The Atheist's Bible Companion to the New Testament, by Mike Davis

atheists_bible_companion.jpgBook Review
By James Zimmerman
 
The Atheist’s Bible Companion to the New Testament, by Mike Davis.
©2009, Outskirts Press, 460 pages
 
If you’ve ever wondered how there can be so many branches of Christianity, with each denomination somehow able to back up its doctrines with scripture, look no further. The Atheist’s Bible Companion to the New Testament breaks down those 27 little books and shows them for what they really are: a collection of ramblings capable of ‘proving’ nearly any theological standpoint a Christian desires to hold. Davis’ bible commentary offers a logical, realistic look at the New Testament – verse by verse.
 
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President's Column: My Family of Cats

jeannette_watland.jpgBy Jeannette Watland

Christmas day saw me sitting around a table eating Dim Sum in a Chinese restaurant with about nine other atheists. At one point during the meal, one of the diners told the table that this has been the first Christmas in awhile that has actually meant something. I’m lucky enough to have a family that supports my atheism, but the sad reality is that many of us do not. Providing an alternative on a religious holiday normally shared with family not only gives us something to do when everyone else is out, but is also an example of community in Minnesota Atheists.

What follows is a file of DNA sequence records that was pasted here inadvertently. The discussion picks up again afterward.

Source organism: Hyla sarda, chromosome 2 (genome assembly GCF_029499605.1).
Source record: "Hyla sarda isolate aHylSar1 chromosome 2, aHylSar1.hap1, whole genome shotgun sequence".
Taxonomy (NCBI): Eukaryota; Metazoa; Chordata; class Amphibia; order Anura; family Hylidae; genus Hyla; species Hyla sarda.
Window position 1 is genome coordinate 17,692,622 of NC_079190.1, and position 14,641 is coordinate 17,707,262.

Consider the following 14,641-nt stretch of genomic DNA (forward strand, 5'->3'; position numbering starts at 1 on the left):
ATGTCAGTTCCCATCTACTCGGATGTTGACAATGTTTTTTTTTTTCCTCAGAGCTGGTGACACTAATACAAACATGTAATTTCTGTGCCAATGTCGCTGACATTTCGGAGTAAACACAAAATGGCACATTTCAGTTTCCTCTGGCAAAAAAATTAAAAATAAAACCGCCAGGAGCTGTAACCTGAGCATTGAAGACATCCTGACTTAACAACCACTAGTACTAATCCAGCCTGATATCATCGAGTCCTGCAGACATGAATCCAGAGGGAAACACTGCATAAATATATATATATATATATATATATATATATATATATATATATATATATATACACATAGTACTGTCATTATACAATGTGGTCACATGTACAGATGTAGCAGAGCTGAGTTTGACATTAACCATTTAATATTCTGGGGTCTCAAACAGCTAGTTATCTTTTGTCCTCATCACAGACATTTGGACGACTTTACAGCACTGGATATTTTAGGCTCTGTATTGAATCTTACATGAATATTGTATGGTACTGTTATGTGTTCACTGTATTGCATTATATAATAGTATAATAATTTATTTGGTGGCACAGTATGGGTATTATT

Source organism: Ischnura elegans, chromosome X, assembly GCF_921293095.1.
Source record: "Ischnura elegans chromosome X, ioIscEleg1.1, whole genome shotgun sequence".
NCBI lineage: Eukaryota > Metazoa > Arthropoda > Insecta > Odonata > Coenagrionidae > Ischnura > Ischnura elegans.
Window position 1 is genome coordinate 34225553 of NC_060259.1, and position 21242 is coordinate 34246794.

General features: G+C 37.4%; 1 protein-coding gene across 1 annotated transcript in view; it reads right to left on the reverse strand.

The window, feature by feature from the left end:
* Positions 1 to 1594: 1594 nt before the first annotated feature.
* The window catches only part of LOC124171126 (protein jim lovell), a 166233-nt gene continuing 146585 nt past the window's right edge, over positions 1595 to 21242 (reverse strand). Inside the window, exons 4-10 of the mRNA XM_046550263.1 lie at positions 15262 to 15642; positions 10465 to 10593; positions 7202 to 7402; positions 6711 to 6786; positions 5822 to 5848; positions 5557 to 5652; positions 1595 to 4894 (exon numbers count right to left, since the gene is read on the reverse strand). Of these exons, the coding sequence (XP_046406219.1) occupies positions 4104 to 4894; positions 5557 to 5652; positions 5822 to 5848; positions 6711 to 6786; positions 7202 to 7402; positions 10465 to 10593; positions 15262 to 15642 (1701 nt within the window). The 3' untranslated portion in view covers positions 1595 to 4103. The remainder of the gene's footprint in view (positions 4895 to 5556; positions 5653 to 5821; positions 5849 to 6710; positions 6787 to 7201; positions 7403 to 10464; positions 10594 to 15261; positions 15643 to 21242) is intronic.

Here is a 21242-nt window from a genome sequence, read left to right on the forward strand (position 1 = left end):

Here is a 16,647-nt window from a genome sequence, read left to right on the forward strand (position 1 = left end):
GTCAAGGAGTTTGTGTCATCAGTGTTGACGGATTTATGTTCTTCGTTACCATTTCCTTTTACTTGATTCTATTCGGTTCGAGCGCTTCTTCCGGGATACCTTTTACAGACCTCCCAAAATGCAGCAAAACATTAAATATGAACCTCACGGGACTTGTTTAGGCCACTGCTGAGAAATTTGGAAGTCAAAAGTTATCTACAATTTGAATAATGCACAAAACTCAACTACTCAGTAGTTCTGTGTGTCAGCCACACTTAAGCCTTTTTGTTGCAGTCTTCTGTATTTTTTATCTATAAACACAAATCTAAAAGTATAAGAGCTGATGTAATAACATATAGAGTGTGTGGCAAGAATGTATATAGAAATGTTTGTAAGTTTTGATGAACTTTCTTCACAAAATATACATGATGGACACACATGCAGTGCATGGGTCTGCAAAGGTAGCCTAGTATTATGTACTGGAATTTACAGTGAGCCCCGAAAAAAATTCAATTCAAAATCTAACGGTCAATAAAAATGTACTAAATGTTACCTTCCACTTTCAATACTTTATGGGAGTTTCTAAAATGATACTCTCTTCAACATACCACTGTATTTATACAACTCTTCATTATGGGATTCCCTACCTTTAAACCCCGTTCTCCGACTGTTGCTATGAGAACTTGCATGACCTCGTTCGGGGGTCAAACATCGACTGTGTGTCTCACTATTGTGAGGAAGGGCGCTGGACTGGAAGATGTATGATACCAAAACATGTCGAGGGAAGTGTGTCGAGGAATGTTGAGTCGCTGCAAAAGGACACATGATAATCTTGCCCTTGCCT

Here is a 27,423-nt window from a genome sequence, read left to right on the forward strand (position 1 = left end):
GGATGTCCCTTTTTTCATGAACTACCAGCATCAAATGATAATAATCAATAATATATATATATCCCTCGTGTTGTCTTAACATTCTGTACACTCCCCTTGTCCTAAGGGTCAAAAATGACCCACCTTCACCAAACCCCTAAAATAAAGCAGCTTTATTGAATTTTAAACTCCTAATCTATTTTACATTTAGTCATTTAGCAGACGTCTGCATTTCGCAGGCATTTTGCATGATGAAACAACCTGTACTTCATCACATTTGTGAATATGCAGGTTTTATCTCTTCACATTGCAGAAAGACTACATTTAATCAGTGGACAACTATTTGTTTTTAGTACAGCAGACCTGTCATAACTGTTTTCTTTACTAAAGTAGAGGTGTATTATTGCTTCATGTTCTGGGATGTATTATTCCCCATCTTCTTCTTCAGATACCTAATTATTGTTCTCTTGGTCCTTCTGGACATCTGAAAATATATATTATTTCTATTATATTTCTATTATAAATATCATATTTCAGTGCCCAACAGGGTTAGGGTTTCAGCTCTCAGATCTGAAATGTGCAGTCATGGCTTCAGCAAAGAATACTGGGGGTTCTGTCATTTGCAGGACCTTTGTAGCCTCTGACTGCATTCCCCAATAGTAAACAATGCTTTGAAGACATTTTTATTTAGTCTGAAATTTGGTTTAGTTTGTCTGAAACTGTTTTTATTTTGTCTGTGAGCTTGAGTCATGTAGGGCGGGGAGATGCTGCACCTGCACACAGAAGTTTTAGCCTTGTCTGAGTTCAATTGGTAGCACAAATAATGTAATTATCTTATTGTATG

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Northwestern College offers one Hell of an Education

By Eric Jayne

How is it that a well educated biology teacher refuses to accept the scientific theory of evolution by natural selection? How is it that otherwise articulate and intelligent people believe in ghosts, angels, demons, and literal interpretations of bible stories? In his book Why People Believe Weird Things, Michael Shermer posits that “smart people believe weird things because they are skilled at defending beliefs they arrived at for non-smart reasons.” I can think of no better institution supporting Shermer’s hypothesis than Northwestern College in Roseville.

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Improvement at the UN

By George Kane

Secretary of State Hillary Clinton in October criticized the anti-defamation policies that are repeatedly proposed at the United Nations by the members of the Organization of the Islamic Conference. Clinton stated that “an individual's ability to practice his or her religion has no bearing on others' freedom of speech.” This statement is a substantial improvement over the UN resolution that had been jointly sponsored earlier that month by the United States and Egypt that sought to balance freedom of speech with protection for religion.

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